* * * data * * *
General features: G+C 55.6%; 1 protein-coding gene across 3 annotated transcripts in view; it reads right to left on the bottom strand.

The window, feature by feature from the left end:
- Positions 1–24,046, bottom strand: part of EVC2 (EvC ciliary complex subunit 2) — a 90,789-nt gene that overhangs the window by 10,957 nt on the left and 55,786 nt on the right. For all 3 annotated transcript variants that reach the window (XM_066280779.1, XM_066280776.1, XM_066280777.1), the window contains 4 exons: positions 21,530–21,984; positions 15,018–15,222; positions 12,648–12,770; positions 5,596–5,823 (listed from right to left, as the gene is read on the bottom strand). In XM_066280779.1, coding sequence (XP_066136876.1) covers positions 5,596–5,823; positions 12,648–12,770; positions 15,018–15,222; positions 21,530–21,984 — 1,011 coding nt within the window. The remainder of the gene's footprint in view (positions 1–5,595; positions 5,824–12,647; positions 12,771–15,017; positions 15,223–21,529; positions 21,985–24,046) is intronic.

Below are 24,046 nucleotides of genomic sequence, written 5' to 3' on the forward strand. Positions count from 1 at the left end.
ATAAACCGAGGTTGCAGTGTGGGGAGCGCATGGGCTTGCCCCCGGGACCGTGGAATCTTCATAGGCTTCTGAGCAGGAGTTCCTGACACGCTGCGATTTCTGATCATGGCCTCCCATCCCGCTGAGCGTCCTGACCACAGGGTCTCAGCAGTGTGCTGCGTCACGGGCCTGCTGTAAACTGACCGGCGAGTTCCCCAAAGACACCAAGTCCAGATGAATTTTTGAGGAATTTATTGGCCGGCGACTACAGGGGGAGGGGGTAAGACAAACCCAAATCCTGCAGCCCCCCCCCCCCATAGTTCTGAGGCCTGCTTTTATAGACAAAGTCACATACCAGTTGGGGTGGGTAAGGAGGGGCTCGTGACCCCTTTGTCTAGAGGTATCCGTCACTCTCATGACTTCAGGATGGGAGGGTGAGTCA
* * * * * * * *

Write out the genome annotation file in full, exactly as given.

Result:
General features: G+C 55.6%; 1 protein-coding gene across 3 annotated transcripts in view; it reads right to left on the bottom strand.

The window, feature by feature from the left end:
- Positions 1–24,046, bottom strand: part of EVC2 (EvC ciliary complex subunit 2) — a 90,789-nt gene that overhangs the window by 10,957 nt on the left and 55,786 nt on the right. For all 3 annotated transcript variants that reach the window (XM_066280779.1, XM_066280776.1, XM_066280777.1), the window contains 4 exons: positions 21,530–21,984; positions 15,018–15,222; positions 12,648–12,770; positions 5,596–5,823 (listed from right to left, as the gene is read on the bottom strand). In XM_066280779.1, coding sequence (XP_066136876.1) covers positions 5,596–5,823; positions 12,648–12,770; positions 15,018–15,222; positions 21,530–21,984 — 1,011 coding nt within the window. The remainder of the gene's footprint in view (positions 1–5,595; positions 5,824–12,647; positions 12,771–15,017; positions 15,223–21,529; positions 21,985–24,046) is intronic.

Below are 24,046 nucleotides of genomic sequence, written 5' to 3' on the forward strand. Positions count from 1 at the left end.
ATAAACCGAGGTTGCAGTGTGGGGAGCGCATGGGCTTGCCCCCGGGACCGTGGAATCTTCATAGGCTTCTGAGCAGGAGTTCCTGACACGCTGCGATTTCTGATCATGGCCTCCCATCCCGCTGAGCGTCCTGACCACAGGGTCTCAGCAGTGTGCTGCGTCACGGGCCTGCTGTAAACTGACCGGCGAGTTCCCCAAAGACACCAAGTCCAGATGAATTTTTGAGGAATTTATTGGCCGGCGACTACAGGGGGAGGGGGTAAGACAAACCCAAATCCTGCAGCCCCCCCCCCCCATAGTTCTGAGGCCTGCTTTTATAGACAAAGTCACATACCAGTTGGGGTGGGTAAGGAGGGGCTCGTGACCCCTTTGTCTAGAGGTATCCGTCACTCTCATGACTTCAGGATGGGAGGGTGAGTCA